Surtsey and Heimaey, Westman Islands

Aug 03, 2018 - National Geographic Explorer

We awoke to a glassy ocean with gray skies and a slight drizzle—perfect weather for whale watching. The staff kept their eyes glued to the horizon as we made our approach to the archipelago of the Westman Islands. As we neared Surtsey—the newest island, formed by an eruption in 1963—Captain Aaron Wood shouted, “black and whites!!” Killer whales were spotted off the bow. With the amazing volcanic geology of Surtsey as our backdrop, we watched these awe-inspiring animals, ravenously feasting on herring, amid an army of gannets.

The feeding frenzy lasted long enough for everyone to get out on deck and to watch these glorious creatures. Life and abundance was overflowing right before our eyes. The captain launched a Zodiac into the tumultuous seas, and the expedition diving team ventured out to capture underwater footage of the torpedoing gannets and the graceful, curious toothed whales.

We hesitantly said farewell to the majestic sight and continued on to meet the pilot boat that brought us to the breathtaking harbor entrance of Heimaey. We spent the afternoon touring the tiny island. Some guests chose the scenic, panoramic tour which stopped at amazing vistas and lookout points, such as a bird blind, and included a visit to the Eldheimer Volcano Museum which artfully portrayed the history of the 1973 Eldfell eruption. Others chose to climb up the Eldfell volcano, hiking through a layer of fog toward views of the new lava that nearly shut down the harbor—which would have meant an end to the town of Heimaey.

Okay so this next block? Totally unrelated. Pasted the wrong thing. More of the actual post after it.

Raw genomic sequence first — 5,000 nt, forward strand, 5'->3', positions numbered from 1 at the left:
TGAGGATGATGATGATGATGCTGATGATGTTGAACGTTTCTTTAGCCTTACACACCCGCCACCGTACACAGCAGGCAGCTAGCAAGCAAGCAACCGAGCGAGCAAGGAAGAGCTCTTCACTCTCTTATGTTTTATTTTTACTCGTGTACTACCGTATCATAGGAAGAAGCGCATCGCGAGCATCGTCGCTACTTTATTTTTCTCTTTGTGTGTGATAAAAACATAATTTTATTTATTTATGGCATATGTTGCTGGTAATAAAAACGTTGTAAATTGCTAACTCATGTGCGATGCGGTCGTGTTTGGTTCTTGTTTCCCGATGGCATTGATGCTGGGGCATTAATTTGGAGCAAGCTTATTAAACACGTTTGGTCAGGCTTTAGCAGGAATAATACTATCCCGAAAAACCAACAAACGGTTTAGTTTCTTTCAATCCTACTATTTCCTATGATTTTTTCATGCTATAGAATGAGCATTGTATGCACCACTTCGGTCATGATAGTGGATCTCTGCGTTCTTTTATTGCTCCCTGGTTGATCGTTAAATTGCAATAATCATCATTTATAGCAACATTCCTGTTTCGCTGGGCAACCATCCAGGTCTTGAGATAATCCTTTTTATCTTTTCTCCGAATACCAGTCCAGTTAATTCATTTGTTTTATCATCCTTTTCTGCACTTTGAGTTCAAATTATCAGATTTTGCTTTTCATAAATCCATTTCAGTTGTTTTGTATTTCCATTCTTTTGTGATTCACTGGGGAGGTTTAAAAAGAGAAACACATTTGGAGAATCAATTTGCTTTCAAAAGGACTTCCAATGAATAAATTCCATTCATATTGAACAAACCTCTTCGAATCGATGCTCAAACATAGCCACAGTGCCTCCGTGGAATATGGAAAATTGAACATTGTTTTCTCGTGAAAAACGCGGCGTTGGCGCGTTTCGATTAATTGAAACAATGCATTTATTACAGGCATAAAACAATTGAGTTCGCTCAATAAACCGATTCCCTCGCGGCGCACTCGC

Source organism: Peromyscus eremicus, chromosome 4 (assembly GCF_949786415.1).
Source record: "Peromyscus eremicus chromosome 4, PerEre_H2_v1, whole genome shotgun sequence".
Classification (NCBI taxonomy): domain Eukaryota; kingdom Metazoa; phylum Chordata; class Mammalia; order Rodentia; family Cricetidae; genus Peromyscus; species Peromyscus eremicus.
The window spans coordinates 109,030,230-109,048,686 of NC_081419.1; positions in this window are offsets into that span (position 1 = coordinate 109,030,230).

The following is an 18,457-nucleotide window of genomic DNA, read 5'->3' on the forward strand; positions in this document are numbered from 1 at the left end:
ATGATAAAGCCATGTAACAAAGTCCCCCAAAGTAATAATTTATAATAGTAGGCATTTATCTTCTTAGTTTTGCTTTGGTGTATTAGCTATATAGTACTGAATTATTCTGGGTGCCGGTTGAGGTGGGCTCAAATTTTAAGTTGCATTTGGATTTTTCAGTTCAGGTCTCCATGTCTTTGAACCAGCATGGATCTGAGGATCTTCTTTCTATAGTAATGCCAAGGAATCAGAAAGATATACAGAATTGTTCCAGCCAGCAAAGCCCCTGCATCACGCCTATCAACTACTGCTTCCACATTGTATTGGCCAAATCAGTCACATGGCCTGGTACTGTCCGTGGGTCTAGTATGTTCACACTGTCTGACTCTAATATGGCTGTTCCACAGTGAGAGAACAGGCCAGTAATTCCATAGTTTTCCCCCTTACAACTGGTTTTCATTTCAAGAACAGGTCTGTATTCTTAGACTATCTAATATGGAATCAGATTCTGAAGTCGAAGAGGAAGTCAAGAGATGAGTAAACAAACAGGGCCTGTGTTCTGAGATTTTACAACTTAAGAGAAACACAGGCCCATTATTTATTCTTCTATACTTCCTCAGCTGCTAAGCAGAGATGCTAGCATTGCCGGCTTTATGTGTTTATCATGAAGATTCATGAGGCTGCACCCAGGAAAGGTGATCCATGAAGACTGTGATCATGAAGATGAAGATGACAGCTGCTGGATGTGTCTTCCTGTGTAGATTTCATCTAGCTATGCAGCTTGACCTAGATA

We enjoyed one final recap followed by the captain’s farewell cocktails and spent the evening reminiscing about the multitude of adventures we’ve experienced over the last nine days—every day unlike the rest, and every day full of surprises. Tomorrow we scatter to all different directions, going our separate ways, but holding onto some fabulous and everlasting memories.

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About the Author

Karen Velas


Karen Velas cares deeply about protecting the environment and its wildlife.  Over the last 15 years, she has been involved with numerous conservation projects, including working as the Lead Project Coordinator on the California Condor Project with The National Audubon Society, managing projects in the flooded rice fields of California’s Central Valley with The Nature Conservancy and surveying the distant cliffs of Iceland to aid in puffin recovery with the South Iceland Research Centre.

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